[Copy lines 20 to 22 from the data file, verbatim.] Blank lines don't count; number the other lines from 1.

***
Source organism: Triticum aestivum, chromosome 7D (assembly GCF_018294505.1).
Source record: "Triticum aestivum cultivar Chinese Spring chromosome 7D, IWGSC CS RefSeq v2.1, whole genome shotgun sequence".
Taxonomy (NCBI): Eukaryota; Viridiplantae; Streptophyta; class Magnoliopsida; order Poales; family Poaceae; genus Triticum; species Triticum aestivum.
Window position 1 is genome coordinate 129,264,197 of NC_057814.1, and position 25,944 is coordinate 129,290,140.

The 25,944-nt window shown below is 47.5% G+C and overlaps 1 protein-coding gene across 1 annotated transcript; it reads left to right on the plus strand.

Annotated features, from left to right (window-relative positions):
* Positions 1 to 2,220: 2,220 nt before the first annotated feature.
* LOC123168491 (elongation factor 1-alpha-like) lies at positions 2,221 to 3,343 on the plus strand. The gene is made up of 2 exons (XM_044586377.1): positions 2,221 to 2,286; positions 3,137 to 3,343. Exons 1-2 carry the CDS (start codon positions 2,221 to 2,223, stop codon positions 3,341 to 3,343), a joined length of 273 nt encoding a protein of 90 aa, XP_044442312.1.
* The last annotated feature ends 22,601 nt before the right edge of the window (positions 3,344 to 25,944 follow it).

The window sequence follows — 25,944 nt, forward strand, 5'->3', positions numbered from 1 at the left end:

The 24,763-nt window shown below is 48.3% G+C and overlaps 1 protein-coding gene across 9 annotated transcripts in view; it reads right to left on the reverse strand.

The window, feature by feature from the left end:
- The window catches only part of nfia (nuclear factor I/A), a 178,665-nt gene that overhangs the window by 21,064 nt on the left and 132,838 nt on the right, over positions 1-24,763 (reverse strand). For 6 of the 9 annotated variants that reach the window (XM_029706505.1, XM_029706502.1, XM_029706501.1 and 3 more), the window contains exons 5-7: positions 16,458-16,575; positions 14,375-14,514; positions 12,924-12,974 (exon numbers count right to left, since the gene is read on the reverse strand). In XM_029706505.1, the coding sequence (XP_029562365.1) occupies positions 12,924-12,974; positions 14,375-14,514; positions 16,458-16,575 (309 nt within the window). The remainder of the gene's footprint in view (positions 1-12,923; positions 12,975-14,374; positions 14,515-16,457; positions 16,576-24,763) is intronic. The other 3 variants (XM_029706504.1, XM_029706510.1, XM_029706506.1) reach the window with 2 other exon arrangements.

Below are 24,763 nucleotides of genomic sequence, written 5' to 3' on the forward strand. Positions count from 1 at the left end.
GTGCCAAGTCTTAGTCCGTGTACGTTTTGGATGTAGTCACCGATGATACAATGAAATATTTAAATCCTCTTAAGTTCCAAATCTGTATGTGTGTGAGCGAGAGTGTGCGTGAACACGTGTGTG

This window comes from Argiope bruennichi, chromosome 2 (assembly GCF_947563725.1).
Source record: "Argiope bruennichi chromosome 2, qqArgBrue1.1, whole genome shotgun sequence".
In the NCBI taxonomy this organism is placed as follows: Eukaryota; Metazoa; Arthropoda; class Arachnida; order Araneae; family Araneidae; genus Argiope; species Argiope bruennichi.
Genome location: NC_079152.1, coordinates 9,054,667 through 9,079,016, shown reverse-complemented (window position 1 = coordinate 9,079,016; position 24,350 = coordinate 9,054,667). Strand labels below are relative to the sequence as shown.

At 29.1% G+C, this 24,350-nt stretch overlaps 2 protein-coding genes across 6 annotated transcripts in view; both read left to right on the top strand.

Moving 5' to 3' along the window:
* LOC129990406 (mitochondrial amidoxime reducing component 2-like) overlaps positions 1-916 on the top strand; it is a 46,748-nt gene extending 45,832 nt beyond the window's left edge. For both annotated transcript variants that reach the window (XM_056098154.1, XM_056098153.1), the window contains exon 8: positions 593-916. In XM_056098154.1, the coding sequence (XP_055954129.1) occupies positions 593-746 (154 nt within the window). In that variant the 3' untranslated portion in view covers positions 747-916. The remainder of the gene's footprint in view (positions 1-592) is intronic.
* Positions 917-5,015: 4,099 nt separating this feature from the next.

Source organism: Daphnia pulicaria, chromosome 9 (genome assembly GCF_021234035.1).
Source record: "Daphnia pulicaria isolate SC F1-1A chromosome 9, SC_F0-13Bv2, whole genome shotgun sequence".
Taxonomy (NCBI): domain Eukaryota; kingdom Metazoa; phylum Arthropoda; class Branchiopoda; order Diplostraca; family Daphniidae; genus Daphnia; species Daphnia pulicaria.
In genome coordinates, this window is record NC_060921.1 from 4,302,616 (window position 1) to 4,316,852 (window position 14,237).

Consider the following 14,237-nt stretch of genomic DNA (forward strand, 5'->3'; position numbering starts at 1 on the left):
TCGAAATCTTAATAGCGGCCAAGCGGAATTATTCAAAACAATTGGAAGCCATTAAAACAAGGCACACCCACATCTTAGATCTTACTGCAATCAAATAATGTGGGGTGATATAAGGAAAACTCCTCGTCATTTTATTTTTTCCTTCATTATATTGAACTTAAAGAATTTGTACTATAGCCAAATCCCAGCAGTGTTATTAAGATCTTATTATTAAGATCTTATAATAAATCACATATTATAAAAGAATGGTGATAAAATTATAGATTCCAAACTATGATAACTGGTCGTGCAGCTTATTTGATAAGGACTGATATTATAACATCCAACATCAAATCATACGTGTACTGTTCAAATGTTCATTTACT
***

At 29.1% G+C, this 24,350-nt stretch overlaps 2 protein-coding genes across 6 annotated transcripts in view; both read left to right on the top strand.

Moving 5' to 3' along the window:
* LOC129990406 (mitochondrial amidoxime reducing component 2-like) overlaps positions 1-916 on the top strand; it is a 46,748-nt gene extending 45,832 nt beyond the window's left edge. For both annotated transcript variants that reach the window (XM_056098154.1, XM_056098153.1), the window contains exon 8: positions 593-916. In XM_056098154.1, the coding sequence (XP_055954129.1) occupies positions 593-746 (154 nt within the window). In that variant the 3' untranslated portion in view covers positions 747-916. The remainder of the gene's footprint in view (positions 1-592) is intronic.